Fish brains help explain human sensory perception

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Advanced calcium imaging of zebrafish brains is helping University of Queensland researchers discover how sensory stimuli such as sights and sounds are integrated in the human brain.

The research into how fish interpret and integrate sensory information, led by School of Biomedical Sciences ARC Future Fellow Dr Ethan Scott, could improve understanding of how humans combine senses like sight, touch and sound to create a complete experience.

The team’s studies showed that the zebrafish’s tectum – a mid-brain structure known for its visual processing – is more similar to its human counterpart, the superior colliculus, than previously thought.

School of Biomedical Sciences ARC Future Fellow Dr Ethan Scott. Photo credit: The University of Queensland

“In order to function efficiently, fish and humans need a unified sensory view of the external world contributed to by multiple senses,” he said.

“Zebrafish are transparent and, since the larvae also develop externally, we can observe the brain from its earliest developmental stages through to full function.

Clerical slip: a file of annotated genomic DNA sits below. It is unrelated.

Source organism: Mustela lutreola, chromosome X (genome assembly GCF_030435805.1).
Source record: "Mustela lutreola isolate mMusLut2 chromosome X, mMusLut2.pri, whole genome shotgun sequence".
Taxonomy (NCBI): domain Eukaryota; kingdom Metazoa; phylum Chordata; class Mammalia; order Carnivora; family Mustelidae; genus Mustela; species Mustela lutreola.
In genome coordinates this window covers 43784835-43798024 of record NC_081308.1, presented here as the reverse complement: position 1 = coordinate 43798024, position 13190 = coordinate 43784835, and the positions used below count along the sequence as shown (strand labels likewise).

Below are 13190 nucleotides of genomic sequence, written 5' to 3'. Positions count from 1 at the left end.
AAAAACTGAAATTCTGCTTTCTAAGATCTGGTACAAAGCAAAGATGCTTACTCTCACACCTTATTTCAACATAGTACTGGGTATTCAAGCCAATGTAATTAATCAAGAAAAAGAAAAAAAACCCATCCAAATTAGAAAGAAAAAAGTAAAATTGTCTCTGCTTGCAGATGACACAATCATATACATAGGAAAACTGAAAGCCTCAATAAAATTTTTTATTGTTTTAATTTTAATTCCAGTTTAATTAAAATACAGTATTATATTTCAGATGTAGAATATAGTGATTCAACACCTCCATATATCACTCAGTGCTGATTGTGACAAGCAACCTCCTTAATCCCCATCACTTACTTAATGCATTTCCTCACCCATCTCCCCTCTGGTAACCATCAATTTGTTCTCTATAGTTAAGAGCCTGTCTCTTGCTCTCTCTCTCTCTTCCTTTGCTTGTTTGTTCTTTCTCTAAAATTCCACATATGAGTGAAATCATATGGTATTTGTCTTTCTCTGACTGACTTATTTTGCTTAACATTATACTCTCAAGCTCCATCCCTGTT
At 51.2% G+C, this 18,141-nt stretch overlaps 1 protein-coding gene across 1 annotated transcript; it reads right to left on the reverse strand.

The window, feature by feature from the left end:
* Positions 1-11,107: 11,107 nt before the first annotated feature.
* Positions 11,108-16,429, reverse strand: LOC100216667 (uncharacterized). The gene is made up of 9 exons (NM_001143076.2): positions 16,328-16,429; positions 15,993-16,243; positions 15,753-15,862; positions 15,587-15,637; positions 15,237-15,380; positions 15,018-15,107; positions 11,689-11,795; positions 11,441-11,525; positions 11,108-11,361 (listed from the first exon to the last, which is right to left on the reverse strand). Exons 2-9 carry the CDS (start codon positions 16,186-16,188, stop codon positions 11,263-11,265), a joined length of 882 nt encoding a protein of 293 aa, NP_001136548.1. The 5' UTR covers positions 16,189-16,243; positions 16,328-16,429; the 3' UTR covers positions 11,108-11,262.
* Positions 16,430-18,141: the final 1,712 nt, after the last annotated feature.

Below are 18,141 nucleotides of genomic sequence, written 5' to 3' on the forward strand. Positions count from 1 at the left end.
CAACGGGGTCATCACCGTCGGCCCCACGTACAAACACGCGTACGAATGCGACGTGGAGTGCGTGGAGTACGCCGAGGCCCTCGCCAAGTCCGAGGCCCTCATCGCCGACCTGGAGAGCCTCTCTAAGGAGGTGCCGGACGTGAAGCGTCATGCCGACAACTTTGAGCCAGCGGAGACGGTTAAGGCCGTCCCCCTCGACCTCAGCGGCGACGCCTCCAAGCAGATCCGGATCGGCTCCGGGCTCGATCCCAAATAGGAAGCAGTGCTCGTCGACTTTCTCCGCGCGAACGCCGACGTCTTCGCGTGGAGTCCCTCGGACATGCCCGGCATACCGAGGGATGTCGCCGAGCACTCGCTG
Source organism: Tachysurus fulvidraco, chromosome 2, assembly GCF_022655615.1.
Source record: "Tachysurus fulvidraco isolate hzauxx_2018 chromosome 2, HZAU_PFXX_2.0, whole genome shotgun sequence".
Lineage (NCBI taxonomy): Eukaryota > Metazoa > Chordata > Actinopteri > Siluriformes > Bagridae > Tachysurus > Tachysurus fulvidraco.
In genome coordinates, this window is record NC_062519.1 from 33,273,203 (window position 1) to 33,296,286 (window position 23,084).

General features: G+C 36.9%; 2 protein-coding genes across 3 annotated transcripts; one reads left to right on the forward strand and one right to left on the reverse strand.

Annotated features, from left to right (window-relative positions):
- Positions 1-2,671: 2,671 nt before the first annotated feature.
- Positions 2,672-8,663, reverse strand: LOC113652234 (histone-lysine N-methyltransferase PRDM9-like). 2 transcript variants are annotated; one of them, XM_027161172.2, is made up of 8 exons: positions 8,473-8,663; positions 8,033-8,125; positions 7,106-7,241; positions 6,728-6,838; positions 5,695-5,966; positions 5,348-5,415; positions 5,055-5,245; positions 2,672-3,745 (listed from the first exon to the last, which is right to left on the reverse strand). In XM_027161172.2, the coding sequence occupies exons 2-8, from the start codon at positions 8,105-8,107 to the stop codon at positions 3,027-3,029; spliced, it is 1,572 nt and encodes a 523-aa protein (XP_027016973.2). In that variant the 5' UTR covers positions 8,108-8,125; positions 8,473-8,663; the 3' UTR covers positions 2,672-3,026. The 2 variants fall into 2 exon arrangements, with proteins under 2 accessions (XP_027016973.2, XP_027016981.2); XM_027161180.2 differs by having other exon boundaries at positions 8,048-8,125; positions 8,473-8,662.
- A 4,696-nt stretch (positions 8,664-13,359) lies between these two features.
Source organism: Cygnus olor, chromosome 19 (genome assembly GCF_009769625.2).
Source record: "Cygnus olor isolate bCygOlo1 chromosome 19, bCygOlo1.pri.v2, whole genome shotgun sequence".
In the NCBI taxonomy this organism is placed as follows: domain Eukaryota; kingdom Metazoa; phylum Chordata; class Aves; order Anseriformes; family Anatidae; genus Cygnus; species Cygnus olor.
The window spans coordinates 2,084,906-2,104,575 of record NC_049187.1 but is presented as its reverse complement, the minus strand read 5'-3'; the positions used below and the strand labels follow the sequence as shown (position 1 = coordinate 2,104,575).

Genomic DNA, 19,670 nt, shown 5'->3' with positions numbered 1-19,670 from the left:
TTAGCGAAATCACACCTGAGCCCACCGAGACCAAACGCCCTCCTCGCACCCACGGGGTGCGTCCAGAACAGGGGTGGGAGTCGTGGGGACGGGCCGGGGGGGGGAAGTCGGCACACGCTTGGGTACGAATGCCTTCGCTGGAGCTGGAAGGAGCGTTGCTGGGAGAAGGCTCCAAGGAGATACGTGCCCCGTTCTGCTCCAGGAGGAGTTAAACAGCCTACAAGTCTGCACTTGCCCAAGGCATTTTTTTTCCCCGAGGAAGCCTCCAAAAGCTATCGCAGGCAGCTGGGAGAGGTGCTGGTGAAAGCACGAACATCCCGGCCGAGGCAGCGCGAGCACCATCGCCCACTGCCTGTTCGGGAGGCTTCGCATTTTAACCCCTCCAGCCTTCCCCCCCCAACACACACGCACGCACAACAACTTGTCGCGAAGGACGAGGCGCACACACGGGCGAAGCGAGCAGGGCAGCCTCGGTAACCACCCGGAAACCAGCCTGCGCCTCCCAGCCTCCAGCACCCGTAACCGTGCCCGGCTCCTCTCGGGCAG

“Using fluorescent calcium imaging, we were able to monitor neural activity across large populations of neurons in a completely intact functional zebrafish brain.”

Dr Scott said the first step in laboratory tests was to show the fish visual stimuli and observe the calcium dynamics in the tectum.

“Visual processing in the zebrafish tectum is well known and we found a predicted set of outcomes that replicated previous studies,” he said.

“We then introduced stimuli for other senses, such as sound and the detection of water flow, which have not been studied in the zebrafish tectum.

“When we introduced sounds, we saw a small number of cells within the tectum respond to these stimuli.

“There were also responses in the tectum to the flow of water across the body of the fish.

“Although the tectum in larval zebrafish was thought to be used solely for visual processing, our research has shown that it responds to at least three types of stimuli.”

Dr Scott said the discovery had a number of implications.

“The tectum was much less responsive to a visual stimulus if other stimuli were taking place at the same time, and this suggests there was some sort of sensory integration or gating occurring,” he said.

“Since similar processes take place in the mammalian superior colliculus, our research indicates the fish tectum is more similar to the superior colliculus than has previously been recognised.

“This is useful, because it suggests that the zebrafish tectum, with all of its great experimental attributes, is an appropriate platform for studying how the superior colliculus works, including how information from different senses are integrated there.”

Dr Andrew Thompson, a former School of Biomedical Sciences PhD student who graduated in December 2015, and continues to work in the Scott lab, is the lead author on the study.

Source: The University of Queensland